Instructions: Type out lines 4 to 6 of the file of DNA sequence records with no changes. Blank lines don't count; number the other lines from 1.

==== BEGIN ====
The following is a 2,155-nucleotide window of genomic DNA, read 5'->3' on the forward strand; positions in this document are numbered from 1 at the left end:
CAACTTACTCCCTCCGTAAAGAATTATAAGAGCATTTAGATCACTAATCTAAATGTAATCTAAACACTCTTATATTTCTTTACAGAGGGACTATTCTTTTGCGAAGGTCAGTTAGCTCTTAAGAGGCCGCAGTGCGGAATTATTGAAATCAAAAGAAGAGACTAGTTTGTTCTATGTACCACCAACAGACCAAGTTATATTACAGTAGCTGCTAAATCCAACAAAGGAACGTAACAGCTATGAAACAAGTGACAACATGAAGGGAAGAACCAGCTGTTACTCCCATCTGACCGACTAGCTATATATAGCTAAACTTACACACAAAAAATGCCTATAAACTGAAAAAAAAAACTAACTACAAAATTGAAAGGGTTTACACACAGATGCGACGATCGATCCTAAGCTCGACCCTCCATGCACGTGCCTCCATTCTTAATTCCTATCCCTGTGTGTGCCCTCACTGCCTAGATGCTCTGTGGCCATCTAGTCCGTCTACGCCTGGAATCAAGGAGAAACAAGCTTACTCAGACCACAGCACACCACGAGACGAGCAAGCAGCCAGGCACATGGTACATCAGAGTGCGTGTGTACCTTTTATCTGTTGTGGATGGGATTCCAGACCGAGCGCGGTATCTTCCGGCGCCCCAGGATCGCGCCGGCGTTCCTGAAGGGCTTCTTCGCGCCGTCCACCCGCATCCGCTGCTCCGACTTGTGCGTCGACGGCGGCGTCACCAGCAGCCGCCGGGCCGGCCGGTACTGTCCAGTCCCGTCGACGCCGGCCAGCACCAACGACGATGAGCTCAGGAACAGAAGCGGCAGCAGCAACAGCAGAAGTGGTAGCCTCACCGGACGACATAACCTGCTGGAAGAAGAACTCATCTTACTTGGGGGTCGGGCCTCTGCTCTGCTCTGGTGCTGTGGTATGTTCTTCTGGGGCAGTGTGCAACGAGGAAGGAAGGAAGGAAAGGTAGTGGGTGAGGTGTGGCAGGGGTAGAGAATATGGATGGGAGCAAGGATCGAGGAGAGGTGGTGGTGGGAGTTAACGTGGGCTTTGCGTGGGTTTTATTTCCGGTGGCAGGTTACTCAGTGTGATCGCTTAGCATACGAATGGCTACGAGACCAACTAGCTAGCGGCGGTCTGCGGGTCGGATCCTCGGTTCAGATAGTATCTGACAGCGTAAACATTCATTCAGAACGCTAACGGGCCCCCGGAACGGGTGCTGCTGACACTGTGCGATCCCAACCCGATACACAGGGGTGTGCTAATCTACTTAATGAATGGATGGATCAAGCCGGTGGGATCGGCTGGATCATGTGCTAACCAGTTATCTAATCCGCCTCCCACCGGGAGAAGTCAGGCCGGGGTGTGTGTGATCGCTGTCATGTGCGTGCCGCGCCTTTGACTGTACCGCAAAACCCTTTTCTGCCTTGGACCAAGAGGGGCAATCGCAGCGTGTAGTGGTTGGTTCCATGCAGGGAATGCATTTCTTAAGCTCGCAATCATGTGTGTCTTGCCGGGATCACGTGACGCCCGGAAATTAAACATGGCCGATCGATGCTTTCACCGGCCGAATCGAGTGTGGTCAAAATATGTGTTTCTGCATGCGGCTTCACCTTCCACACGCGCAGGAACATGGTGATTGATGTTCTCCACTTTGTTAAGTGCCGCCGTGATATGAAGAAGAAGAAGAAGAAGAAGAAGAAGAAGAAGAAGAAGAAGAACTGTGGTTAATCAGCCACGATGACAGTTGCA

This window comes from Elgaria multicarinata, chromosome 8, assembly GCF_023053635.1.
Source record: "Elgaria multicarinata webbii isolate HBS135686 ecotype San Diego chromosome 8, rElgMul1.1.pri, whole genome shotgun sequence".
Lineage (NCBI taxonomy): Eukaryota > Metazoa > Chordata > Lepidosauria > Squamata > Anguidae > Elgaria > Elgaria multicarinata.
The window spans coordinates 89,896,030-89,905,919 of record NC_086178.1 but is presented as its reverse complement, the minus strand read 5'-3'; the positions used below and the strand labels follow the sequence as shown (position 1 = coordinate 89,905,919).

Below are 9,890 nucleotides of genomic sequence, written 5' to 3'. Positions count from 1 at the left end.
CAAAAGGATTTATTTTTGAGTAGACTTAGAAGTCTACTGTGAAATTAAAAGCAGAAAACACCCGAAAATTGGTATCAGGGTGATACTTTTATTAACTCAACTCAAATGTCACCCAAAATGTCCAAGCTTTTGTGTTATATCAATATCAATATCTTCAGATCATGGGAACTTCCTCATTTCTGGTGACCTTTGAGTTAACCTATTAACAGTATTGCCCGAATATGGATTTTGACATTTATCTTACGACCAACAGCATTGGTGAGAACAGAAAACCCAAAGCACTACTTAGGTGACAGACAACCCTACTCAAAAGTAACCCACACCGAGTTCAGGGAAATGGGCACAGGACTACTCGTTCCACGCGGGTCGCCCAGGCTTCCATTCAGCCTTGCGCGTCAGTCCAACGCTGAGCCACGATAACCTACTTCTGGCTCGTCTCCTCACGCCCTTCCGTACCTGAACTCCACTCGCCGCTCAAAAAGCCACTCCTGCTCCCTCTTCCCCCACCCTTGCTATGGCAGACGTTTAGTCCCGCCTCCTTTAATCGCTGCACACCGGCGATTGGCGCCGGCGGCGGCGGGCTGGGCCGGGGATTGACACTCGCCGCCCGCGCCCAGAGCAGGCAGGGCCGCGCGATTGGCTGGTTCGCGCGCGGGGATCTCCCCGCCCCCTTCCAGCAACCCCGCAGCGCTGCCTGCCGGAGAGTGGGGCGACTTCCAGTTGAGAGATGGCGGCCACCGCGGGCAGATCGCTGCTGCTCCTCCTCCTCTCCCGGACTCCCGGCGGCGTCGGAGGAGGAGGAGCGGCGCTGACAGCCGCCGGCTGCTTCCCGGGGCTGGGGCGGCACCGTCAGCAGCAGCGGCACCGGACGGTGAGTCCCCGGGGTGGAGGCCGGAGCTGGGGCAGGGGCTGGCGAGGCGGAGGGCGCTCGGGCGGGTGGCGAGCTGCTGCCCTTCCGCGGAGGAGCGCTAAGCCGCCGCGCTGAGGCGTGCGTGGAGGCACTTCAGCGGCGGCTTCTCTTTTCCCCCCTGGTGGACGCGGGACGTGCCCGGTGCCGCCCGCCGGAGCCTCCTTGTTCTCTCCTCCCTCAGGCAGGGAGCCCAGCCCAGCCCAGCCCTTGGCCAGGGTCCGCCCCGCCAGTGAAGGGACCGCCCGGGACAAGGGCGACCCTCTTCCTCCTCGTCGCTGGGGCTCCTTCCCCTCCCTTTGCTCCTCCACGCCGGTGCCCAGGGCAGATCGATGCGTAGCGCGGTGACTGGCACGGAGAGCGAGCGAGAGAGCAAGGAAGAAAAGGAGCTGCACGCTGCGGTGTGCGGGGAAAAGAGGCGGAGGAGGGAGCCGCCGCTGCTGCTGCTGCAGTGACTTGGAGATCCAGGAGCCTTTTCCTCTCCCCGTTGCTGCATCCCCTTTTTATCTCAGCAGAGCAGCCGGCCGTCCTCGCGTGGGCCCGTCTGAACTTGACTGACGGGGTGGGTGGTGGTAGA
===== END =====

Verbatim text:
Source record: "Elgaria multicarinata webbii isolate HBS135686 ecotype San Diego chromosome 8, rElgMul1.1.pri, whole genome shotgun sequence".
Lineage (NCBI taxonomy): Eukaryota > Metazoa > Chordata > Lepidosauria > Squamata > Anguidae > Elgaria > Elgaria multicarinata.
The window spans coordinates 89,896,030-89,905,919 of record NC_086178.1 but is presented as its reverse complement, the minus strand read 5'-3'; the positions used below and the strand labels follow the sequence as shown (position 1 = coordinate 89,905,919).